• Exponential search technique is basically “iterating over all subsets of nodes”. Since there are only 16 nodes, this will take 2^{16} \approx 10^5 iterations of the search loop. For evaluating the score of a subset of nodes, you can write a custom nested loop which should take n^2 time where n\approx16.

Problem C

Step 0

  • It makes sense to run a dfs on the nodes first, especially considering so many of the values in the covariance matrix are zero.

Step 1

  • After doing DFS, you will notice there are several independent components in this graph.
  • Each component is a small set (of 10 nodes or less) of nodes which have high covariance with each other.
  • Nodes in component A have zero covariance with nodes in another component B.
  • Therefore, we can solve component A independently of component B.

Step 2

  • To solve a particular component, we can randomly sample all subsets of nodes from that component.
  • While sampling, we only take subsets which have size <= 3.
  • We compute the score for each subset and take the largest scoring subset for that component.

Step 3

  • We can prove that larger sized subsets (> 3) will not work.
  • We plot the distribution of values and covariances, and notice that all values are close to the mean. Let the mean value be V (roughly ~2800) and mean covariance be C (~1000).
  • If we choose k nodes from an island (with \beta_i=1), the expected score contribution of that island would be \text{es} = kV - \frac{k(k+1)}2 C\approx 500\times 5k-k(k+1)). \text{es}\le0 for k\ge4. Hence, k\le3 is only useful.
  • If all \beta_i=2, then \text{es} = 2kV - \frac{k(k+1)}2 2\times2 C\approx 1000\times 5k-2k(k+1)). \text{es}\le0 for k\ge2.
  • Notice similarly that \beta_i\ge3 will never be the case. So, even though \alpha_i is given upto 10, in practice you will not need more than 2.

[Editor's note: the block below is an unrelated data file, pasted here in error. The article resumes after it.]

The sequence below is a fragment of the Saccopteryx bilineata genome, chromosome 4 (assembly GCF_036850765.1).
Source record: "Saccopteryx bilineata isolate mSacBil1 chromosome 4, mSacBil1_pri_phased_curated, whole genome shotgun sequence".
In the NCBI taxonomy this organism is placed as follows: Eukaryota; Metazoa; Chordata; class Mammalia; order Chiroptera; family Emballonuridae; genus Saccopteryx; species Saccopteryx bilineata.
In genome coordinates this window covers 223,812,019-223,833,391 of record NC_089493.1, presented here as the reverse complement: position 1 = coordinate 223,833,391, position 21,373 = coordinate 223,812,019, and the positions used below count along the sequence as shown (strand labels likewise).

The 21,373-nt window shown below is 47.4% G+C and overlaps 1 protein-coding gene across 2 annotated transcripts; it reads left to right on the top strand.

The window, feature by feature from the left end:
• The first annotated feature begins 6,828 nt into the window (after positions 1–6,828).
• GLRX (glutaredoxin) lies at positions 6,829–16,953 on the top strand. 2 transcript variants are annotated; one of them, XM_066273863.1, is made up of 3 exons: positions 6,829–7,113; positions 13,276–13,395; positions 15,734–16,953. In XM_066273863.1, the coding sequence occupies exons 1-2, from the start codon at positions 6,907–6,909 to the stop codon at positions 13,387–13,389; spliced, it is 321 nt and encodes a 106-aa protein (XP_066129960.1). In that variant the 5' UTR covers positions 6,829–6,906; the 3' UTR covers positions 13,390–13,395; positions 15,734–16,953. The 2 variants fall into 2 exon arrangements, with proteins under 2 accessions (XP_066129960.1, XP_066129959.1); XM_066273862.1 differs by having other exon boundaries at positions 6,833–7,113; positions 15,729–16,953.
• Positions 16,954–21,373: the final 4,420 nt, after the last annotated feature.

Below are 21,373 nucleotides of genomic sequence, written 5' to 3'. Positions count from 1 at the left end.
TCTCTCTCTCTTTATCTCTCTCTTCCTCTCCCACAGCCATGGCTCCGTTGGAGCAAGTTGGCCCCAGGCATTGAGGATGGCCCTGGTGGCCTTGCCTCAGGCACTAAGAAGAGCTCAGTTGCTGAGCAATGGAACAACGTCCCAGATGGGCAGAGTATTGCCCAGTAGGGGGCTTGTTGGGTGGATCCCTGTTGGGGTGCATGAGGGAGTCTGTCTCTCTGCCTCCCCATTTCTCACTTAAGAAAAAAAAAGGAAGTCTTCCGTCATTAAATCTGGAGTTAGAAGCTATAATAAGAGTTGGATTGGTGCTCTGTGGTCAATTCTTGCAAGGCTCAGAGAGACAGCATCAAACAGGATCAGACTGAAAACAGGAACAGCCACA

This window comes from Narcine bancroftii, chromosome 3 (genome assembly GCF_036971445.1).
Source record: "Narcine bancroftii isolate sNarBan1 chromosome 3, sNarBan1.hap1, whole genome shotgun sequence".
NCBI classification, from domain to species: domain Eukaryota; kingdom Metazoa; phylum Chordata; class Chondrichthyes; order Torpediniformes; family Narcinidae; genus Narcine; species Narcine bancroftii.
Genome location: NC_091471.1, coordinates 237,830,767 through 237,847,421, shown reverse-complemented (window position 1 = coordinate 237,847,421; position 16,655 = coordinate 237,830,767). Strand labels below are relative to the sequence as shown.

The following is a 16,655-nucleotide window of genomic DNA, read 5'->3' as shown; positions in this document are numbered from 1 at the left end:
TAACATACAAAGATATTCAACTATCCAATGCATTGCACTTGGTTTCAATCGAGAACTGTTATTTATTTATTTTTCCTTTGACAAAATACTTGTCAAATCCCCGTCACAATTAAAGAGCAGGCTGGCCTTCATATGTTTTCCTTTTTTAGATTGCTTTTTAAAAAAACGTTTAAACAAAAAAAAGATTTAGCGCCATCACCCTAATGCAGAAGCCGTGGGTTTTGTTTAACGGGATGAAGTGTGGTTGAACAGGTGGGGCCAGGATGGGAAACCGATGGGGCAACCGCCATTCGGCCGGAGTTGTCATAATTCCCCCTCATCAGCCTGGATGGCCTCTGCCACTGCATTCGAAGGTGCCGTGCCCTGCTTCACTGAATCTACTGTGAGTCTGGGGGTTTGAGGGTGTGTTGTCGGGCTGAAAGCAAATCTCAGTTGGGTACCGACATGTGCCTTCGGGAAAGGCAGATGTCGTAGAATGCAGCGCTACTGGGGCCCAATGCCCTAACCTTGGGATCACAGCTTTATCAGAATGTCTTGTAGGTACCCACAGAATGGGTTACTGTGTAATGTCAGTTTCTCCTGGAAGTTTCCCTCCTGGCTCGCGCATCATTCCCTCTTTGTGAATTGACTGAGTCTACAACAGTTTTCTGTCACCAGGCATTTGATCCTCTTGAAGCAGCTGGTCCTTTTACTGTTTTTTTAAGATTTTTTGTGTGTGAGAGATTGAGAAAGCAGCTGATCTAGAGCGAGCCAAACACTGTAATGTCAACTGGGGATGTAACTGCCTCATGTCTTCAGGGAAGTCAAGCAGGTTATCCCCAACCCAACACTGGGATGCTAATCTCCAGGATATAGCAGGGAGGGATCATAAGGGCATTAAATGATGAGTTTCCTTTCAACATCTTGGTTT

Step 4

  • The complexity of this whole procedure is roughly x\times y\times z where

    • x = number of components \approx 100
    • y = number of subsets per island \frac {z(z+1)}2 \approx 50 where z is size of island (max 10)
    • z = beta_i attempts per subset (=4, 11, 12, 21, 22)

    which comes out to be less than 1e5 operations.

Problem D

Observations

  • This file had random data generated in a range
  • Therefore you can try many random heuristics
  • inputting all \beta values as one gives a pretty high score, but it’s not the best score possible
  • Obviously as this is a random file you should try a few greedy heuristics on this one.
  • We shall explain gradient descent here.

Gradient descent

The score function can be written in terms of the \vec{\beta} vector as the following vector expression:

S = max(0, \sum(\vec{\beta} .* \vec{V}) - \sum((\vec{\beta} * \vec{\beta}') .* C)

Here \vec{V} is the value vector, and C is the covariance matrix, .* is the element-wise product, whereas * is the matrix product.

  • This is a downward parabola in terms of \vec{\beta} and hence can be optimized using gradient descent.
  • Gradient descent will need to “clamp” \vec{\beta} in the range [0, \alpha], and finally round the final fractional values to integers.
  • The final rounding is mostly suboptimal however we cannot do much about it. We can - however - further heuristics on the rounded output of gradient descent.

You can use matrixcalculus to find the derivative and perform gradient descent. A sample implementation of the gradient descent is given in this Colab notebook. If you the gradient descent to run really well, let us know in the comments!

Problem E

Again, the approach is similar to problem D. The only difference here is that high values of alpha are not feasible in this test case. In the previous problem, you can prove by hand that for alpha > 5, the score would start becoming negative. In this problem, that bound on alpha is even lower. This bound is proportional to the ratio of average value to average covariance.

Note on LP solvers

We ran two linear programming solvers before the contest, however, they either produced average results or did not finish processing at all.